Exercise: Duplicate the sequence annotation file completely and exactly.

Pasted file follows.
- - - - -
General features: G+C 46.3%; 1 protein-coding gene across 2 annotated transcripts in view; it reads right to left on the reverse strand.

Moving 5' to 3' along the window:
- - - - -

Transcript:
General features: G+C 46.3%; 1 protein-coding gene across 2 annotated transcripts in view; it reads right to left on the reverse strand.

Moving 5' to 3' along the window: